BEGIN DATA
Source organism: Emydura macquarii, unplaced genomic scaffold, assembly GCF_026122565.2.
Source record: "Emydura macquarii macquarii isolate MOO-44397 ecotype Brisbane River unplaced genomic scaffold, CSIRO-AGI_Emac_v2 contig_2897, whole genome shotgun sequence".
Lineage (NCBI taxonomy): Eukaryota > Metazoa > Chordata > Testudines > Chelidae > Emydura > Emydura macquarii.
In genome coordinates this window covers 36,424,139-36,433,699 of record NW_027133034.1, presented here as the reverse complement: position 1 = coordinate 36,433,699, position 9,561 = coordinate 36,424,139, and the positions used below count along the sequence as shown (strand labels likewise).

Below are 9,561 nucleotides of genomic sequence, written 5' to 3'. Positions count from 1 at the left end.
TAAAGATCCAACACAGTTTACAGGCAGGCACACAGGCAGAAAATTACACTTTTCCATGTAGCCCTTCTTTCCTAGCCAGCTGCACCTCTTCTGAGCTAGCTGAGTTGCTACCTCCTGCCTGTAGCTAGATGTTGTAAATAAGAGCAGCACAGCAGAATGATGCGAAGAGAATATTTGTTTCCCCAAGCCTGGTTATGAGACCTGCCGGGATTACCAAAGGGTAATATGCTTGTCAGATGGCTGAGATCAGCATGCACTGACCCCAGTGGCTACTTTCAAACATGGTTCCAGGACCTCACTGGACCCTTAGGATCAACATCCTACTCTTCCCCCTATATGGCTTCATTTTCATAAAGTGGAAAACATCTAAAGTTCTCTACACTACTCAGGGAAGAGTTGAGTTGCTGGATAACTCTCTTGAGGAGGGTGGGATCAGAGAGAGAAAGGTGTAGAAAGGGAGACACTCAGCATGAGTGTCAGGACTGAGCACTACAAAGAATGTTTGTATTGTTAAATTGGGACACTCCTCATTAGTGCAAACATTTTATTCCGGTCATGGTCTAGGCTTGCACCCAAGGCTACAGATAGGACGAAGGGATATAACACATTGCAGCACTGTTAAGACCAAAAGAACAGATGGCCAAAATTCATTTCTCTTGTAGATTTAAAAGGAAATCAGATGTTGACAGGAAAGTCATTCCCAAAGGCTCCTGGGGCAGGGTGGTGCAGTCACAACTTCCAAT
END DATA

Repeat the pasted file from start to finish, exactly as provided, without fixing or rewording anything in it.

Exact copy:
Source organism: Emydura macquarii, unplaced genomic scaffold, assembly GCF_026122565.2.
Source record: "Emydura macquarii macquarii isolate MOO-44397 ecotype Brisbane River unplaced genomic scaffold, CSIRO-AGI_Emac_v2 contig_2897, whole genome shotgun sequence".
Lineage (NCBI taxonomy): Eukaryota > Metazoa > Chordata > Testudines > Chelidae > Emydura > Emydura macquarii.
In genome coordinates this window covers 36,424,139-36,433,699 of record NW_027133034.1, presented here as the reverse complement: position 1 = coordinate 36,433,699, position 9,561 = coordinate 36,424,139, and the positions used below count along the sequence as shown (strand labels likewise).

Below are 9,561 nucleotides of genomic sequence, written 5' to 3'. Positions count from 1 at the left end.
TAAAGATCCAACACAGTTTACAGGCAGGCACACAGGCAGAAAATTACACTTTTCCATGTAGCCCTTCTTTCCTAGCCAGCTGCACCTCTTCTGAGCTAGCTGAGTTGCTACCTCCTGCCTGTAGCTAGATGTTGTAAATAAGAGCAGCACAGCAGAATGATGCGAAGAGAATATTTGTTTCCCCAAGCCTGGTTATGAGACCTGCCGGGATTACCAAAGGGTAATATGCTTGTCAGATGGCTGAGATCAGCATGCACTGACCCCAGTGGCTACTTTCAAACATGGTTCCAGGACCTCACTGGACCCTTAGGATCAACATCCTACTCTTCCCCCTATATGGCTTCATTTTCATAAAGTGGAAAACATCTAAAGTTCTCTACACTACTCAGGGAAGAGTTGAGTTGCTGGATAACTCTCTTGAGGAGGGTGGGATCAGAGAGAGAAAGGTGTAGAAAGGGAGACACTCAGCATGAGTGTCAGGACTGAGCACTACAAAGAATGTTTGTATTGTTAAATTGGGACACTCCTCATTAGTGCAAACATTTTATTCCGGTCATGGTCTAGGCTTGCACCCAAGGCTACAGATAGGACGAAGGGATATAACACATTGCAGCACTGTTAAGACCAAAAGAACAGATGGCCAAAATTCATTTCTCTTGTAGATTTAAAAGGAAATCAGATGTTGACAGGAAAGTCATTCCCAAAGGCTCCTGGGGCAGGGTGGTGCAGTCACAACTTCCAAT